Another Surprise for Hillary! FBI Releases Files on Bill Clinton's 2001 Pardon of Marc Rich

It reminds voters that Clinton "corruption" spans decades.

On Tuesday, a rarely-used FBI Twitter account announced that published on its website, and available for public consumption, is 129 pages of documents pertaining to Bill Clinton's pardon of Marc Rich. 

The FBI claims that it did not release the documents out of political motivation; rather, they were simply responding to a Freedom of Information Act (FOIA) request. 

To refresh your memory, Marc Rich was the fugitive Democrat donor wanted for tax evasion. His ex-wife Denise Eisenberg Rich donated to the Clinton Foundation, Bill Clinton's Presidential Foundation, and Hillary Clinton's senate campaign as well. 

It reminds voters of how money can buy you anything when you're paying off a Clinton. The Washington Post must have been pained to report on the Rich saga and new information-release thusly: 

Rich, who received his pardon on Bill Clinton’s last day in the White House, had fled to Switzerland after learning he would be indicted on a charge of tax evasion in the 1980s. The investigation, conducted between 2001 and 2005, was disclosed in news accounts at the time and looked at whether Clinton had issued the pardon in exchange for political donations, including to Hillary Clinton’s 2000 Senate race and to the Clinton Foundation. It was closed with no charges.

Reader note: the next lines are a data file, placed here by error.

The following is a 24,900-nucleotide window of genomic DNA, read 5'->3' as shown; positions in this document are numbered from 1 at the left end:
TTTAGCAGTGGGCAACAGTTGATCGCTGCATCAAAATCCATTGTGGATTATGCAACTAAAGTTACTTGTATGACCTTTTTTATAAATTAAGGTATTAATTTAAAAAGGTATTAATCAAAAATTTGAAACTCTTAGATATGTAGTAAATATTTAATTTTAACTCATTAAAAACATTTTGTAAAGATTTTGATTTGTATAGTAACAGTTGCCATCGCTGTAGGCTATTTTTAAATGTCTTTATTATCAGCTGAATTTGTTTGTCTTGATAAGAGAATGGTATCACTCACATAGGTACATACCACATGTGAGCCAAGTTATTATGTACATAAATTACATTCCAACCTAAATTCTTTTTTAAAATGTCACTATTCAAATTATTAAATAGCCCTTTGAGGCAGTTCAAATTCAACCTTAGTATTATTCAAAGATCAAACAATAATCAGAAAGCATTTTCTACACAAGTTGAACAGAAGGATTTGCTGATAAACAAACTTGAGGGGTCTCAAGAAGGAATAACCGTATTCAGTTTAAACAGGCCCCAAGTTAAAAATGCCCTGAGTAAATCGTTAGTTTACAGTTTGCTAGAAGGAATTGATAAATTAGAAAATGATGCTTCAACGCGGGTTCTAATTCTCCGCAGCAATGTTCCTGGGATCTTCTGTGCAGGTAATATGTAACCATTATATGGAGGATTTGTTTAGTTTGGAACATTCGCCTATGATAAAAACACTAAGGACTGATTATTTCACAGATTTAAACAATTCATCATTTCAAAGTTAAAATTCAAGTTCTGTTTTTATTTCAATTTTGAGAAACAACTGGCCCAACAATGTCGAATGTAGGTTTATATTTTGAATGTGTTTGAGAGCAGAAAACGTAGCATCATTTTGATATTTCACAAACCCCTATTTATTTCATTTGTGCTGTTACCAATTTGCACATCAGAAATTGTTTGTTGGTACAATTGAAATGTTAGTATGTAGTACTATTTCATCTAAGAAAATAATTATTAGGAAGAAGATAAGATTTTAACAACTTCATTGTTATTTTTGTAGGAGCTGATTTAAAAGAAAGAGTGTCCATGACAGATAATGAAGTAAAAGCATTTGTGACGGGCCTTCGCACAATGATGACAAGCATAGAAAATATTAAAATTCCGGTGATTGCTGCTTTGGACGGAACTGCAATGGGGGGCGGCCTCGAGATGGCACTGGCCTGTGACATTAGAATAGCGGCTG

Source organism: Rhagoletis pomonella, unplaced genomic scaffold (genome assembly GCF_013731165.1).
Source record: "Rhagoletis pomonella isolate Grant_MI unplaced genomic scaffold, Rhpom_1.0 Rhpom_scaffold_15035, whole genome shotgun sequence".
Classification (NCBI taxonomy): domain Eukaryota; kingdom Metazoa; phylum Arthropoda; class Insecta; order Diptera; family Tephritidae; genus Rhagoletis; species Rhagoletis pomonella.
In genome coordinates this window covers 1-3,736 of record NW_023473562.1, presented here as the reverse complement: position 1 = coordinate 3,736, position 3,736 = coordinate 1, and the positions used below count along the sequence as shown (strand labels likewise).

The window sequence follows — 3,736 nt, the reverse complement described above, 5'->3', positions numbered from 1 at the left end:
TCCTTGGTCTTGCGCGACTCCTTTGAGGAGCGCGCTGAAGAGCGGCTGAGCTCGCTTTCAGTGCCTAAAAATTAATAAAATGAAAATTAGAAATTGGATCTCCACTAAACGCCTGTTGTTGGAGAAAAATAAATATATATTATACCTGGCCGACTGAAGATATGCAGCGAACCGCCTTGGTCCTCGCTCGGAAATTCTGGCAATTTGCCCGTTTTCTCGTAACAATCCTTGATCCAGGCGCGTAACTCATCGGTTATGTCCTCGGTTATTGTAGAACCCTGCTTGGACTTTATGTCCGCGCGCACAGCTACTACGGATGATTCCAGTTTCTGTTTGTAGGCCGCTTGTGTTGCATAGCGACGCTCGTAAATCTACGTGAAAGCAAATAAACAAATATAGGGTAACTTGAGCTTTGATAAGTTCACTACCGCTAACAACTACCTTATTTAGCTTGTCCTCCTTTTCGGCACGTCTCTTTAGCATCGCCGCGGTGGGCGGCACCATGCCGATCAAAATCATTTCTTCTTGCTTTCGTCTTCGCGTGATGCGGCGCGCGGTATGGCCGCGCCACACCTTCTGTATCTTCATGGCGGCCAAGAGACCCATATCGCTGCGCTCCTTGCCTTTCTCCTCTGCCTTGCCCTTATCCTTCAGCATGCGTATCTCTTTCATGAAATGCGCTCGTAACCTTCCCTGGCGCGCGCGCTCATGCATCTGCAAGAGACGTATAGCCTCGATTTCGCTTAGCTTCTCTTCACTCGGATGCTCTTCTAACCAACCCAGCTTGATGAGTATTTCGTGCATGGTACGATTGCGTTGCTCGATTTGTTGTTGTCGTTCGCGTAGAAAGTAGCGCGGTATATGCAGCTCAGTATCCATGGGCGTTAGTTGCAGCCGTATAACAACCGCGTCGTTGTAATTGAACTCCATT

Actually the FBI files read that Denise Eisenberg Rich "has been a major political donor to the Democratic Party, and these donations may have been intended to influence the fugitive's pardon."

The Post conceded that the newly released FBI documents are a "seemingly random reminder of one of the darkest chapters of the Clinton presidency":

Democrats have, of course, scrambled in anger, stating that the FBI's release is further proof they are meddling in the 2016 election. The FBI has remained calm, cool and collected in its response, which the Post sums up: 

FBI officials said the timing was coincidental. The FBI released a statement saying that they were published after Freedom of Information Act requests and were posted “automatically and electronically to the FBI’s public reading room in accordance with the law and established procedures.” This happens, the statement said, on a “first-in, first-out” basis.

The Rich documents provided little new information about the matter, which plagued the first years of Bill Clinton’s post-presidency. But they served as a reminder of the vigor of the criminal probe into the matter.

While there may not be anything new or remarkable in the FBI documents, what should stand out to voters is how the Bureau internally referred to the Clinton-Rich investigation as "concerning possible public corruption surrounding the pardons granted by former president William Clinton."

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